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Our Sister and the Nuns on the Bus

Jini Kai MacAdam - Madison, Wisconsin

Margaret Mary Kistler was not only my little sister, she was my dear friend.

Margaret was super smart, a Merit Scholar, in fact. She was one of those folks who knew something about everything, everything about some things … and yet could talk for hours … and hours … about absolutely nothing.

Margaret marched to the beat of her own drummer, which often does not mesh well with paid employment. She primarily worked low wage or part time jobs. She embroidered fezzes for Shriners; she did office work at a flute repair shop; she came to know her way around a cash register while working retail. While she never had a great deal of money, she made enough to live independently and with her head held high.

The beginning of the remarkable journey of Margaret and the Nuns on the Bus began in a sadly unremarkable way. Margaret lost her job. She lost her health insurance. And she lost her life. In that order.

When you live on the economic margin for your entire adult life, falling ill doesn’t necessarily mean a trip to the doctor. For a couple of years, Margaret felt that something was wrong, but put off going to the doctor because she knew she couldn’t afford the care she feared she needed. While the Affordable Care Act had just been passed, it was not yet implemented. She spoke of her illness only in the abstract, not as anything for which she could afford to get help.

It wasn’t until she was too weak to answer her door that her friend broke that door down and took her to the emergency room. There, she was diagnosed with stage 4 colon cancer which had already spread to her liver and her lungs.

Her fate was sealed, but her influence was not. While Margaret was in a nursing home bed she didn’t want to be in, my wife Lynne felt a nudge, that became absolutely compelling, to go visit her. It had to happen and it had to be then, whether I could go with her or not, Lynne driving 8 hours each way. She had no idea why she had to go, but she did.

Lynne took along a Wisconsin 14 t-shirt, as Margaret had been following the protests happening at the capital here in Wisconsin at the time. Margaret and Lynne snapped a picture on the spot. Once home, when we looked at that picture … There was an undeniable honesty about it … There was a raw honesty in there. We knew something would come of it, though we hadn’t a clue what it was. We sent Margaret a copy of the picture, and asked her if it was alright for us to share it with others working on the issue of getting healthcare for all. Without a hesitation, she said, “Well, if you think that it would help, then yes!”

Mind you, Margaret was a fiercely private woman. Yet, in her fragility, in her vulnerability, Margaret had opened herself up to being seen, to being heard, to being known. If her illness and her story could be of some help to some other person, in a future she wasn’t banking on, she was all in.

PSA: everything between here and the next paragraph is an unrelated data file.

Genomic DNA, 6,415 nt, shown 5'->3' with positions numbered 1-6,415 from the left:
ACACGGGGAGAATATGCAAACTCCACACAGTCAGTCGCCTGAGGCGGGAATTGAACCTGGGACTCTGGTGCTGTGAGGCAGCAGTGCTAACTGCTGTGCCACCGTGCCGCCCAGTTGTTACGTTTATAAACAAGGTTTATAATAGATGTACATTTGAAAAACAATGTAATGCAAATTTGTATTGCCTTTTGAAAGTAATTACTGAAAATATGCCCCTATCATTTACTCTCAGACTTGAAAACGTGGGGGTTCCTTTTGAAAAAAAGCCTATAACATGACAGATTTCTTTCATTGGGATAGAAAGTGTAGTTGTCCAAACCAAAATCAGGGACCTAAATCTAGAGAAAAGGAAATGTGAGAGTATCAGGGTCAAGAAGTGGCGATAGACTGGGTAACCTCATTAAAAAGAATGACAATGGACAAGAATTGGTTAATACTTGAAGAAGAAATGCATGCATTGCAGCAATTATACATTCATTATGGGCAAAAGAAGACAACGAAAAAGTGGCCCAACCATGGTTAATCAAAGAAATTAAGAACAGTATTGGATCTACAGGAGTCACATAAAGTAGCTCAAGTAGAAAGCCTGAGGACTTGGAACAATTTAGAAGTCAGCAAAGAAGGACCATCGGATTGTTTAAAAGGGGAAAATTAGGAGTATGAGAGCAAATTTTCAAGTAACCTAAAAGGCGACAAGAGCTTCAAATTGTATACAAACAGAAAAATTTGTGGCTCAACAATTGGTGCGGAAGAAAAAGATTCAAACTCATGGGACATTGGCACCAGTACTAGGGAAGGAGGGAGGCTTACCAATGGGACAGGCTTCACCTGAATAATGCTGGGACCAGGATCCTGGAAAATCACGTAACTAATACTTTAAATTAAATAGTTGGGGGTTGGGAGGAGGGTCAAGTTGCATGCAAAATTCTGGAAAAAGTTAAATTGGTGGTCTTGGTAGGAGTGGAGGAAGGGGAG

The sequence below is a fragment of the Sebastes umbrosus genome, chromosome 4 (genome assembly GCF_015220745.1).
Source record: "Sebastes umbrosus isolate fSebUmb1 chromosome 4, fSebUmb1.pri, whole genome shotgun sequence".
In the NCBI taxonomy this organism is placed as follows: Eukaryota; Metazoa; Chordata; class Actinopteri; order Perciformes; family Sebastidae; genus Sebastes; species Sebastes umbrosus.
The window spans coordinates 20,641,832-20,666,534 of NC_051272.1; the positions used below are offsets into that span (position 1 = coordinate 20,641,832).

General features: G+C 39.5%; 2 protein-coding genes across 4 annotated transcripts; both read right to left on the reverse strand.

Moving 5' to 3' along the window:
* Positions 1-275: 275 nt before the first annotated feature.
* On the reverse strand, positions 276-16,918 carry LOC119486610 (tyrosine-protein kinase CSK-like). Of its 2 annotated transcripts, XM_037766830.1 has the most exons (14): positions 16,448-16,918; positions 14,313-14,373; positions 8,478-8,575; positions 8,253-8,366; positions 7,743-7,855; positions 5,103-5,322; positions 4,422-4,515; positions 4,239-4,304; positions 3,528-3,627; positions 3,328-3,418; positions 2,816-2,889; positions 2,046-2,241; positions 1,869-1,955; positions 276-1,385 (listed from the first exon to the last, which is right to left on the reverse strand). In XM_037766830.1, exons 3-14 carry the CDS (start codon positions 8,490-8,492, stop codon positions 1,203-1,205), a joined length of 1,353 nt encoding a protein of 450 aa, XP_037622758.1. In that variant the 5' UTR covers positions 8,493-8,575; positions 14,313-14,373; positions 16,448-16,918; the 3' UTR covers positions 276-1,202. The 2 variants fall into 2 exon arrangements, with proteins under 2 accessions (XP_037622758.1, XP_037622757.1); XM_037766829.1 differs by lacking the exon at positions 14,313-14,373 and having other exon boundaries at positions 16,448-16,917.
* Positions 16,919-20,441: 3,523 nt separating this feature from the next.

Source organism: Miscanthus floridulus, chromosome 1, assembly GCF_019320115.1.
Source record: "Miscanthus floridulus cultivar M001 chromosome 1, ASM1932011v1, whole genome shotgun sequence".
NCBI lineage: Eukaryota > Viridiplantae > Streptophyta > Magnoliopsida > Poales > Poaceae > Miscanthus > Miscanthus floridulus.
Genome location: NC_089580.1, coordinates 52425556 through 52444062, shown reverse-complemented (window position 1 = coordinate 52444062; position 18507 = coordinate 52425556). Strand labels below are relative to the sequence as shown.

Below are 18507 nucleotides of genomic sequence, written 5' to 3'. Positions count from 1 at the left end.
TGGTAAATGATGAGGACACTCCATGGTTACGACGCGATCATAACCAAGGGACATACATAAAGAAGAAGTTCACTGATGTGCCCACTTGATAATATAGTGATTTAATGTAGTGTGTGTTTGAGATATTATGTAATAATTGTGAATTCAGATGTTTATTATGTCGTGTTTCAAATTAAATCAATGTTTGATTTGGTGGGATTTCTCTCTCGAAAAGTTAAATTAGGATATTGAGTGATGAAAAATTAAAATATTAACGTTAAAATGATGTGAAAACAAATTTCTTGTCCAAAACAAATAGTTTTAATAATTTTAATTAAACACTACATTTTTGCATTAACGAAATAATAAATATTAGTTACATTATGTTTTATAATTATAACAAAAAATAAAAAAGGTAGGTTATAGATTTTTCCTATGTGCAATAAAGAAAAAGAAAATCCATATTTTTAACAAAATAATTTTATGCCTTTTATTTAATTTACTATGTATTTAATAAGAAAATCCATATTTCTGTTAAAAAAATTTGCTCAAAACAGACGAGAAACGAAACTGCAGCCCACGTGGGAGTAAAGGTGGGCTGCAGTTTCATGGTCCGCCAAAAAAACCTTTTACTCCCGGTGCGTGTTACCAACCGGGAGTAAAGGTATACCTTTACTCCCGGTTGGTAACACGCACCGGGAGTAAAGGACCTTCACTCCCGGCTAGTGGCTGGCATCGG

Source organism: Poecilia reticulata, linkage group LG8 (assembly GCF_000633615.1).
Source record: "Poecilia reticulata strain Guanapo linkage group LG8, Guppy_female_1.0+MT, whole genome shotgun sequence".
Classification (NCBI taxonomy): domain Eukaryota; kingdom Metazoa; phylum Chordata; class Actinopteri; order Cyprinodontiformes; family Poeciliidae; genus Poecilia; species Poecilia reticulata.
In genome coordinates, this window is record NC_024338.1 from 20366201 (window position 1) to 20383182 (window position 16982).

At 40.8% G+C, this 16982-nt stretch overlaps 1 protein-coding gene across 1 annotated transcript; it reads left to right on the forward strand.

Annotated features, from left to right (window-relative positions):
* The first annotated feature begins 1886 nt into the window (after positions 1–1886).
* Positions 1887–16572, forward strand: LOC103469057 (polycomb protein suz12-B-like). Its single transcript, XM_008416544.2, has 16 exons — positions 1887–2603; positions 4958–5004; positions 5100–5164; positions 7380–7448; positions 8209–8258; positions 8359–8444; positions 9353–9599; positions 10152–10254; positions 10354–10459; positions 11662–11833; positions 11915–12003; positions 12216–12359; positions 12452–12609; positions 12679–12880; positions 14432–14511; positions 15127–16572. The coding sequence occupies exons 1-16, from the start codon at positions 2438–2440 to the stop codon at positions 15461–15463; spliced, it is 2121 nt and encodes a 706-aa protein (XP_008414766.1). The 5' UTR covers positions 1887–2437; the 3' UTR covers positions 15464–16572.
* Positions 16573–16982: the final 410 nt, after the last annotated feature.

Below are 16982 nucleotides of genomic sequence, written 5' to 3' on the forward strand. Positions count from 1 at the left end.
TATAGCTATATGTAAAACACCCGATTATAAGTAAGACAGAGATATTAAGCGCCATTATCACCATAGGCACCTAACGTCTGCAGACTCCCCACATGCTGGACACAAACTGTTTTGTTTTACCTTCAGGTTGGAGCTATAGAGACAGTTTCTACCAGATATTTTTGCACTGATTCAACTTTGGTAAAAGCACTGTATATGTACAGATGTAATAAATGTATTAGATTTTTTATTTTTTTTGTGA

When my family and I discovered that the first Nuns on the Bus tour would be in Cincinnati only two hours after Margaret’s memorial service, and only a mile from where she had lived … we decided that meeting these brave women would be our personal tribute to Margaret’s memory. Here were religious Sisters, speaking truth on behalf of people much like our own sister: that access to affordable health care and the other fibers of the social safety net meet essential human needs.

Though this is a political season, this is not about political ideology. It is a matter of life and death. How in the world can members of Congress and state legislatures such as our own, not expand Medicaid for ALL, yet claim to be pro-life? We pray that legislators’ minds be open and their hearts be broken by the realities of life and death on the economic margins.

Affordable healthcare for ALL is a pro-life stance. You would think that even a politician could understand that adequate medical care saves lives. Let’s expand Medicaid in all 50 states, or create a healthcare system that covers all, universally.

It wasn’t until a day or so after we first met these women, who were still on the road… that we saw Sister Simone holding up Margaret’s picture and sharing her story … and we thought, my God, that’s why Lynne had to go to Cincinnati … to take that picture … so that it could land in the hands of these tenacious nuns. 

Still, four years on, it doesn’t feel right to be in a world without Margaret in it. Knowing that part of her lives on in the spark for social justice brings us more healing than you know.

And now, these dear gutsy and determined women board that bus again! They will speak for those who have fallen through the gaping cracks in our healthcare system. They speak for those with empty bellies and no place to call home. They speak for families facing the deportation of loved ones. They speak for a fair wage and against income inequality. They speak for a voting system that makes it easier, not harder, for voices to be heard.

These Nuns on a Bus have asked us to step outside of our comfort zone, and they will likely ask others to do the same. Listen to them. And then listen for your own personal nudge, doing one small part of one big thing … until the day our lawmakers hear our collective voice.

Safe travels, dear Sisters. Our hearts go with you!